I NEVER THOUGHT TO DO THIS BEFORE—just make a brief post presenting a short video. But today I received Simon Christen’s Adrift and thought, “Why not preserve this lovely video so that readers have a place to return to for future viewings?” This short was part of my daily email from Big Geek Daddy, which sends six such videos a day to subscribers. Here is their brief intro to the video:
“Adrift is a beautiful time-lapse film from photographer Simon Christen that features the world-famous San Francisco fog and Golden Gate Bridge. If you think it’s easy to create a video like this, consider that the fog doesn’t follow the same pattern, and the weather conditions have to be just right to get the best photographs. It took Simon two years of monitoring the weather conditions, and getting up at 5 AM on the days he thought he would get the shots he wanted, before he was able to create the video.”
A bridge’s accidental color
The text above for Adrift included a final sentence suggesting the viewer also watch a second video addressing the Bay Area’s famous and beautiful Golden Gate Bridge, which I have also included. Here is the introduction to that video:
“Most people are familiar with the Golden Gate Bridge, and many have even seen it in person while visiting San Francisco. However, until I saw this video, I never gave much thought to the unusual color of the bridge. The orange hue of the bridge was an accident of history. San Francisco owes the iconic color of its bridge to Irving Morrow, the consulting architect, who noticed the striking reddish-orange hue of the primer coat, and lobbied to have it made permanent.”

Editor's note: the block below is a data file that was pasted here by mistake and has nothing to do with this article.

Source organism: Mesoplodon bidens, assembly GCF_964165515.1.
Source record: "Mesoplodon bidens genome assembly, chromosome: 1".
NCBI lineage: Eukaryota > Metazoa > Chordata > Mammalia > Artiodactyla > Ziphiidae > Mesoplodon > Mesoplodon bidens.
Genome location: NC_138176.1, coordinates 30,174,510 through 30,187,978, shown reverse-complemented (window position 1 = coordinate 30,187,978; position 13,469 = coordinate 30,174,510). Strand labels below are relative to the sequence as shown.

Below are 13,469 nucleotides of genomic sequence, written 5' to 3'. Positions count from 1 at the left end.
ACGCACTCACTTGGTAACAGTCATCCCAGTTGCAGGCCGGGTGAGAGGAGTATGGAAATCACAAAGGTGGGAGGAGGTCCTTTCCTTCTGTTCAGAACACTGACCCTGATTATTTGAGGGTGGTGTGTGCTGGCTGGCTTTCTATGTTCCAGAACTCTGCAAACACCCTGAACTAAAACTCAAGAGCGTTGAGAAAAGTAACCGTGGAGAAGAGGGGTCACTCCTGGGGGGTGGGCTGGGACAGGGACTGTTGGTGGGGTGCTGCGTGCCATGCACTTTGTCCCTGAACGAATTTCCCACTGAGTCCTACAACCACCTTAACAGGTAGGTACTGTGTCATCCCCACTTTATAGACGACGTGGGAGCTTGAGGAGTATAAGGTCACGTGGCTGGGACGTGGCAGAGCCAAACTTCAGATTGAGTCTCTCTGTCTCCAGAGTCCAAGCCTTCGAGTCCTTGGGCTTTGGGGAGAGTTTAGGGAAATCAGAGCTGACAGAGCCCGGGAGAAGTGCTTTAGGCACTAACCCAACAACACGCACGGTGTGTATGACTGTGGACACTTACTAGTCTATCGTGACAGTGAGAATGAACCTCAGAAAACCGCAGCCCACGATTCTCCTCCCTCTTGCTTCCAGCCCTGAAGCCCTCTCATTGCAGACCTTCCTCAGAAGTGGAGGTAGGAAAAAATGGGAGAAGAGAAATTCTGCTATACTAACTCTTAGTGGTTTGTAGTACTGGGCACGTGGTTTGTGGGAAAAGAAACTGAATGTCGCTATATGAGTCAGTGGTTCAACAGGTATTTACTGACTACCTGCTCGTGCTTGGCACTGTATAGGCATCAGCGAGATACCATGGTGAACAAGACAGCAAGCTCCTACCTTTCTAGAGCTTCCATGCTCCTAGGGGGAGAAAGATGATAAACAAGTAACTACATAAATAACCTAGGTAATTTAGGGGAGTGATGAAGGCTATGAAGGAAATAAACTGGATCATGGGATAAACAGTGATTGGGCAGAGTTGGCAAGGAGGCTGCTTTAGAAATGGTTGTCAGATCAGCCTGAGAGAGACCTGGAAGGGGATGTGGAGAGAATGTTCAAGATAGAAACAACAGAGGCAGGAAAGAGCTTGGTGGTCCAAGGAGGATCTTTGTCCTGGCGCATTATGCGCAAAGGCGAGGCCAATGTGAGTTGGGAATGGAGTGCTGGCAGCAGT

I lived in Napa Valley (which is part of the Bay Area, if peripherally) from 1978 through 1981, and can assure you that the bridge is stunning on a sunny day. Mr Morrow’s inspiration almost seems fated in hindsight.
FEATURED IMAGE: The gorgeous image at the top of this page is a still from Adrift. That’s the end of my first video post. Interested readers can subscribe to Big Geek Video here. Unfortunately, during the years that we lived there, E and I never thought to make a day of fog-watching by being on a hilltop in the bay at 5 AM with a thermos of coffee and a blanket . . .